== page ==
Editor’s Note: The following article is a republication of a previous article published September 6, 2016 at Popular Archaeology Magazine.
In Hebrew, it means “strong spring”.
It also describes the ancient place by this name about 35 kms south of the Dead Sea.
The name says it all, because deep in this desert region, in what the ancients called the Arava, water meant everything. The natural fresh water spring made it a reason for ancient roads to converge here — a critical and welcoming oasis for traveling caravans along the spice and incense route, facilitating commerce and providing much-needed rest for weary travelers. And with this clear strategic value, it became a perfect place for expanding kingdoms to establish their presence.
Fortresses on the Edge
Although the fresh water oasis of Ein Hatzeva has been thought by some to have possibly accommodated ancient Amorites and other wandering, nomadic peoples, it was mostly expanding commerce that transformed this tiny spot into a strategic way station on the fringe of kingdoms. It sat at the intersection of the main Arava road and the Negev-Edom road, a critical stopping point for the traveling caravans of spices and other goods and, at one time, a good location to facilitate oversight and protection of the copper mines at Faynan, near Eilat.
And a good place to build a fort.
Which is why Ein Hatzeva, otherwise known as Biblical Tamar*, has seen the presence of at least five succeeding major fortifications. Archaeological excavations since 1972 have uncovered at least 8 historic periods, revealing a sequence including Early Israelite, Edomite, Nabataean, Roman, Early Arab, and later occupations.
The Israelite and Judahite Fortresses
The earliest of the fortifications was constructed during the 10th century BCE. Comparatively small, some scholars and archaeologists have interpreted these Iron Age remains as one of a number of fortifications constructed throughout the land to secure the border of the united kingdom of Israel under Solomon**. But the most magnificent of the Iron Age fortifications was built somewhat later (archaeologists suggesting its construction during the 9th-8th centuries BCE), atop and around the smaller, older fortress footprint. This fortress, according to Biblical scholars, represented the might of the Kingdom of Judah, although it is not certain who among the Judahite kings was responsible for initiating its construction. Some suggest King Jehoshaphat (867 – 846 BCE), desiring an enlarged fortress as part of his policy to renew and build upon commercial ties with the rich kingdoms of present day southern Arabia to the south and east. Others suggest King Amaziah (798-769 BCE) or Uzziah (769-733 BCE).
In any case, the enlarged fortress is considered to have been among the largest Judahite fortresses ever built, fulfilling a critical role in the Kingdom of Judah’s border defenses. Beginning in the first expansion with a 50 x 50 meter surrounding wall, it was later expanded to 100 x 100 meters, comparable in area to a town of the time. Excavations have uncovered a massive three-meter-thick casemate wall, the casemate sections filled with packed earth. Buttressing the wall was a defensive rampart. Towers were set at its corners. A four-chambered gatethouse complex (a standard feature for cities and fortifications of the period) still stands to a height of three meters in the northeastern corner of the fortress remains. Not intended by its original builders, however, part of the gate complex leans, as if, with one powerful push, one could topple it over. It is a testament to damage caused by a powerful earthquake in the mid-8th century BCE. The fortress remains also feature stores or granaries and silos for food—evidence of wheat and barley found within one of the silos—and a defensive moat.
But as massive and imposing as the 8th century fortress was, the Judahite kingdom eventually lost control of what is today the Negev region, leaving opportunity for expansion by the neighboring Edomites and the fortress’s resulting destruction near the end of the 8th century BCE. A smaller 7th century fortress was built over the remains of the former, but it never attained the grandeur and defensive prowess that characterized the previous larger fortress.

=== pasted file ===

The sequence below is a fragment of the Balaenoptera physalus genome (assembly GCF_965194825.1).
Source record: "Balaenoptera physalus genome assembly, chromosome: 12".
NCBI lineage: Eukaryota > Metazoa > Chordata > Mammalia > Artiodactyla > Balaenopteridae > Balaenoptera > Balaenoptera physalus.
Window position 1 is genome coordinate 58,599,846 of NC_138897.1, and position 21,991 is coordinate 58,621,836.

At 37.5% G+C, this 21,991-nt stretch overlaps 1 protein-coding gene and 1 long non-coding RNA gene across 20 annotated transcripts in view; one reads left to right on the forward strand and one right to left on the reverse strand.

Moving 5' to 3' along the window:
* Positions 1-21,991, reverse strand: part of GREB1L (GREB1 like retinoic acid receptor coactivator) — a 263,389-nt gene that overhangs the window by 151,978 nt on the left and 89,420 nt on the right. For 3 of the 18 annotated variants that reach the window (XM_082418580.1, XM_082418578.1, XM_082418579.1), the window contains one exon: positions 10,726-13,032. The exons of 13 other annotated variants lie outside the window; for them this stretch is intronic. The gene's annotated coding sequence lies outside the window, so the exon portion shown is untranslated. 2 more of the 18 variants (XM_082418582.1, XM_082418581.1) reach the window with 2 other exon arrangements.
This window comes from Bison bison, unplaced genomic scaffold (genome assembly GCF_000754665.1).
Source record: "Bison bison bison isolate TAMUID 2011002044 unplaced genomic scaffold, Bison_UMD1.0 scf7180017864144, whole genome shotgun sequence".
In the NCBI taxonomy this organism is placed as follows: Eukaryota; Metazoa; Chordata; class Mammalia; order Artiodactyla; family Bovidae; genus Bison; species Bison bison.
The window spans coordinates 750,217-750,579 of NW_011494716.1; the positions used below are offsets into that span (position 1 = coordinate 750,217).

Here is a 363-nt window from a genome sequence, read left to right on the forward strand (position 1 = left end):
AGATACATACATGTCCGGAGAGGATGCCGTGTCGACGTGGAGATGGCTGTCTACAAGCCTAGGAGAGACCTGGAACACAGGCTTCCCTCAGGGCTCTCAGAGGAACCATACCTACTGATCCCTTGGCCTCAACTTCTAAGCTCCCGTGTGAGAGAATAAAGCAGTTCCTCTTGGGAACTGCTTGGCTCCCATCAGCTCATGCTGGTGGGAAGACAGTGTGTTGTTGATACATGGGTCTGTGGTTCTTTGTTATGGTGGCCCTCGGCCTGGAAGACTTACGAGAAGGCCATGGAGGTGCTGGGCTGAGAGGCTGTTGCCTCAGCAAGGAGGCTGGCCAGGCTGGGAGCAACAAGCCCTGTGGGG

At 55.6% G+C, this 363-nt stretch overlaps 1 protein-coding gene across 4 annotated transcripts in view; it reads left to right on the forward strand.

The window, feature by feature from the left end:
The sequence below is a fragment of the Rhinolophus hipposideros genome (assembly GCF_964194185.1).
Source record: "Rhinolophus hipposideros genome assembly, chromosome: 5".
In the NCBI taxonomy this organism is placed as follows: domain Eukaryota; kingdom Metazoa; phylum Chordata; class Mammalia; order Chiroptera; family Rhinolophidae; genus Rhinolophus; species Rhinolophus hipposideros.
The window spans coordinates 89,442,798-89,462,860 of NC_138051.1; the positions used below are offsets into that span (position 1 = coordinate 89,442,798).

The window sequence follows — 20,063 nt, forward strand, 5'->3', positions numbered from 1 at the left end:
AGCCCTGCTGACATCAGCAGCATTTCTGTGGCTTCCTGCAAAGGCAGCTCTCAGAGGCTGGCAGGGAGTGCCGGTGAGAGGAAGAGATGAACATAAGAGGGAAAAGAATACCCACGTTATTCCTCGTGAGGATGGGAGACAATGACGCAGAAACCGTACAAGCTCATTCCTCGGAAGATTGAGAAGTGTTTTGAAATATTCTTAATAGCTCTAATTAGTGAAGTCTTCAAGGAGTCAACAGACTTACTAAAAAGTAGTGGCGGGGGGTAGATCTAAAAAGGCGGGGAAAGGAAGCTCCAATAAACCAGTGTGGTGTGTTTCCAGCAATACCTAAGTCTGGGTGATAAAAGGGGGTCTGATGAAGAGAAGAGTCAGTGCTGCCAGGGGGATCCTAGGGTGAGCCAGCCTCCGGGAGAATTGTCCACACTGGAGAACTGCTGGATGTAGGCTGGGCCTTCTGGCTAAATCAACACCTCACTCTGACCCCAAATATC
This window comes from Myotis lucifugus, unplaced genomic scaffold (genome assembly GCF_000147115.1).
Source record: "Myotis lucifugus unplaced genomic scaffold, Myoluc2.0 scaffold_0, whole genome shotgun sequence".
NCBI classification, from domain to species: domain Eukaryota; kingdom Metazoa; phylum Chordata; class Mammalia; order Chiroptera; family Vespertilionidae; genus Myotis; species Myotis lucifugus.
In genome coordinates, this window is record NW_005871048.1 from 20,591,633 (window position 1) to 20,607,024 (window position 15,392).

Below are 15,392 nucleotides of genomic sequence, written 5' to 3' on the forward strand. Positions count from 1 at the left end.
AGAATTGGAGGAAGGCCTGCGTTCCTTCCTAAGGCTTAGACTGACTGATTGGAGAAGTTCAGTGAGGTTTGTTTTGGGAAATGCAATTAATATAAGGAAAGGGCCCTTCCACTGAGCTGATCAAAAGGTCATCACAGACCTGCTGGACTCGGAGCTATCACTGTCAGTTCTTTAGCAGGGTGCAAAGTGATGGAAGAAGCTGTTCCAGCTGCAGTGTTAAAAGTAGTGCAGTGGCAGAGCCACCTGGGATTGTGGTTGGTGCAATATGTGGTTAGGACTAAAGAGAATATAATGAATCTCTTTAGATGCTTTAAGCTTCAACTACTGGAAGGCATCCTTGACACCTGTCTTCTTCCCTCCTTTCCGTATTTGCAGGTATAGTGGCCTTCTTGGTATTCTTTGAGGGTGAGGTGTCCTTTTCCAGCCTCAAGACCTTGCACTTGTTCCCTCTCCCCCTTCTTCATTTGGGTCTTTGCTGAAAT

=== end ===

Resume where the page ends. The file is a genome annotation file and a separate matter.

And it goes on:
Aerial view of the excavated remains at Ein Hatzeva. Credit: Biblewalks.com
Aerial view of the excavated remains of Ein Hatzeva with excavated area of the first Iron Age (10th century BCE) Israelite fortress highlighted in yellow. Credit: Biblewalks.com
Aerial view of the excavated remains of Ein Hatzeva with excavated area of the first Judahite fortress (9th-8th centuries BCE) highlighted in yellow. Credit: Biblewalks.com
Aerial view of the excavated remains of Ein Hatzeva with excavated area of the expanded Judahite fortress (9th-8th centuries BCE) highlighted in yellow. Credit: Biblewalks.com
View of a section of the Iron Age (Israelite) city gate complex remains, one of the grandest discovered in the ‘Holy Land’ region to this day.
Above and below, view of a section of the Iron Age (Israelite) city gate complex remains.
Above and below: Views of the remains of the Iron Age expanded fortress northwest wall and tower construction.
Above: View of the exterior remains of the northwest wall of the expanded Iron Age fortress
The Four-Room House
A key feature uncovered at Ein Hatzeva was a four-room house, built during the period of the Israelite/Judahite fortifications:
Above and below: The foundation still visible, pictured here are its remains—what archaeologists have identified as a classic Israelite four-room house structure. Most houses inhabited by the Israelites during the Iron Age, beginning at the end of the 11th century BCE until about the time of the Babylonian Exile in the 6th century BCE, were designed after this floor plan pattern. It characterized the ground floor of the house, as this is the house level that could be determined through archaeological investigation. It typically featured four sections, or rooms, three of which were defined by two rows of wooden pillars arrayed through the center of the structure and functioning to divide the spaces, and the fourth ‘broadroom’ oriented across the back or rear of the three vertical rooms. This ground level typically functioned as space to stable livestock and for storage. The family, or extended family, resided on the upper level. Like any domicile even today, these houses varied in size, and were constructed either as stand-alone houses or as connected houses (ancient equivalent of the modern day townhouse). Many connected houses were constructed with the back, or broadroom, exterior wall abutting the surrounding casemate wall of a city. Walls, constructed of fieldstones and dried mud, were typically around one meter in thickness, with exterior walls often thicker. The house exteriors were likely plastered to prevent water erosion. Archaeological investigation has revealed that smaller urban houses may have been clustered, sharing exterior walls between and likely inhabited by nuclear families, whereas larger stand-alone houses, like the one illustrated here at Ein Hatzeva, belonged to wealthy or extended families of the elite. “This is the biggest Israelite house in Israel,” says Dr. DeWayne Coxon of the house at Ein Hatzeva. “It was probably the priest’s house.” Coxon is President of Blossoming Rose, the organization that curates the archaeological site at Ein Hatzeva.